Filed under Afro-Latin jazz, bass guitar, Brazilian Jazz, classic funk, electric jazz, electric piano, Esperanza Spalding, Funk, Funk Bass, Fusion, jazz fusion, Jazz-Funk, LGBT rights, Michael Jackson, Stevie Wonder, Uncategorized
For the past six months? Have been debating with myself as to how to reintroduce this blog. There were some personal matters involved. Yet I was continually discouraged by saturation news about one act of gun violence and other forms of terrorism right after another. And over and over people defending the right for this to keep happening-rather than striving to do something about it.
For over a decade since my own family started playing a vinyl to cassette dub of Kenny Loggins’ 1977 solo debut album Celebrate Me Home? There were a number of songs on it that made an impact me-especially with former partner in the famous singer/songwriter (itself a soul based sub genre of course) duo with John Messina creating such a soul/R&B oriented debut album with his strong lyrical and melodic sensibility. One of those songs has been ringing through my mind all month long. And it’s called “I Believe In Love”.
The song opens with the spirited,uptempo percussion of Sergio Mendes alumni Laudier de Oliveira and Steve Foreman. This is accompanied a melodically jazzy soprano recorder solo from Jon Clarke. Loggins ethereal falsetto rings in at this point over a short instrumental break to introduce the refrain-again sung in a whisper over Steve Gadd’s drums. Loggins drops into the lower end of his vocal range.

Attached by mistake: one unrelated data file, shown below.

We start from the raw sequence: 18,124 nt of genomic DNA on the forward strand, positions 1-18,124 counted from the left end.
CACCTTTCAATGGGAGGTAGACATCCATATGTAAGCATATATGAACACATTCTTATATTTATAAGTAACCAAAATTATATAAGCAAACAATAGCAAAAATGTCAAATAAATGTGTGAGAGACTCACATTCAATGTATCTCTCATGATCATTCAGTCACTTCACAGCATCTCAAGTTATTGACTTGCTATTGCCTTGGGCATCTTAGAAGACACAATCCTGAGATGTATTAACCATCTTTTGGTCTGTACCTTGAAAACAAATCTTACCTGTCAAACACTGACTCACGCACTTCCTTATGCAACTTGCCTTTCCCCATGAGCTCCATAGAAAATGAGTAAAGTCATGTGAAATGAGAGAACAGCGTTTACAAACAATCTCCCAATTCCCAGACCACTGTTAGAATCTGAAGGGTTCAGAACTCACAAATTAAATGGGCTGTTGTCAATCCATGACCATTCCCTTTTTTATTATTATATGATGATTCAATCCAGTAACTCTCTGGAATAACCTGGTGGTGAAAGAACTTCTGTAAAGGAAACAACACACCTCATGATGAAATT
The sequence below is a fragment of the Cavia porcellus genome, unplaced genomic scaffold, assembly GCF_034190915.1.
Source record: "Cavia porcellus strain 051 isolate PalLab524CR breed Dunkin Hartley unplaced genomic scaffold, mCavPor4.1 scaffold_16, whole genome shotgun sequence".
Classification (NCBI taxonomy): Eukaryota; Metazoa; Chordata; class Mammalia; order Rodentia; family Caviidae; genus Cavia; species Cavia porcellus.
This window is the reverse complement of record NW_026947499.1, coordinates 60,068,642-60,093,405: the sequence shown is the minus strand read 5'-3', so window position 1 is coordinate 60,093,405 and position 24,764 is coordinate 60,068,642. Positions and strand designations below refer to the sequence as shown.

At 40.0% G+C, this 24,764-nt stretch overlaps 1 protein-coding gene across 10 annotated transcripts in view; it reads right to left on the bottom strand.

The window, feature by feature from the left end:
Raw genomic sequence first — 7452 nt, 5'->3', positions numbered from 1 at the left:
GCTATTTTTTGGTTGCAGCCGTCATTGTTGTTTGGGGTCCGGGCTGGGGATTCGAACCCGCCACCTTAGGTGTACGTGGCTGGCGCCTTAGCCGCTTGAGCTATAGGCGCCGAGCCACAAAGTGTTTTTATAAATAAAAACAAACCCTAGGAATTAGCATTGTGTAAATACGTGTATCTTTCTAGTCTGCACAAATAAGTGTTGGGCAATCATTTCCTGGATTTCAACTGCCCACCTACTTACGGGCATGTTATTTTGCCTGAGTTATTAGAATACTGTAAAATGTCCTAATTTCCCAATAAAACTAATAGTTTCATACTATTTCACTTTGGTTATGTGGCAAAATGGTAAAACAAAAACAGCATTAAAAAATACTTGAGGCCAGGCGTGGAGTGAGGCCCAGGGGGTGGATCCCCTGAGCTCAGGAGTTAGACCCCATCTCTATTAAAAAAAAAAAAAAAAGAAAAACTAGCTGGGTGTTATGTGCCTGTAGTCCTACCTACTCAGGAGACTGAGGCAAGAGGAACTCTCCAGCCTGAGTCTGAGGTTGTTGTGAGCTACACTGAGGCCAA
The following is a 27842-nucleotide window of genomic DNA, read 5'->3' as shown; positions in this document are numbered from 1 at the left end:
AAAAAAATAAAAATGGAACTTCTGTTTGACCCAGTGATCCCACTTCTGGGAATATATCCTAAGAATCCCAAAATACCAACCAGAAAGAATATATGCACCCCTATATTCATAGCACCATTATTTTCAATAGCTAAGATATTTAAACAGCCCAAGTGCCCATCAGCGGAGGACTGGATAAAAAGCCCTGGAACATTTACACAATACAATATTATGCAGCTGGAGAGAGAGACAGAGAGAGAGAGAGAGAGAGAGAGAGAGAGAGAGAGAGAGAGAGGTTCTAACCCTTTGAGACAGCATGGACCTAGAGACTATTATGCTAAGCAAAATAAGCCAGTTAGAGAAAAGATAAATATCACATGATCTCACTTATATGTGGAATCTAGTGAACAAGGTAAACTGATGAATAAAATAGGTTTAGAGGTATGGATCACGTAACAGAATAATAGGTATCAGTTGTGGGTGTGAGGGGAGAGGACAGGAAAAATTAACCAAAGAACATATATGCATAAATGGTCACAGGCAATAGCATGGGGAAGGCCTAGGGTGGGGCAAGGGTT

On the second chorus? Album producer Bob James kicks in for a spirited synthesizer accompaniment. This leads into the bridge of the song being lead by the lyrically narrative chorus-wherein Clarke’s recorder ,Lee Ritenour’s rhythm guitar and James’ synthesizer are both in strong harmony with Gadd’s drumming and Loggins spirited vocal inflections. At the conclusion of the song? There’s an alternately phrased variation of the chorus that concludes the song.
Instrumentally speaking,this song is absolutely phenomenal and happy spirited funky soul. It’s also from that mid/late 70’s period where this variation on of the genre was thriving and prevalent. And not only on the radio, but in private record collections from all sections of the record stores of the day just about. The participation of the most talented and prolific jazz/funk session players of the day of course really helped to give the song it’s driving,positive energy.
Considering contemporary fears,anxiety and often near inability of people to show affection to one another, as well as the tendency to feel blood lust in protecting the most violent and inhumane aspects of religion? Drawing on a late 70’s take on the 60’s era gospel/soul concepts of humanity such as the potential loss of soul runs very deep to me right now. Especially coming to the conclusion that believing in love as a broader concept is far healthier then people being guarded and “believin’ in gods that never knew them”. Perhaps it’s music such as this seemingly simple song that might hold the answers to major problems so many are refusing to deal with today.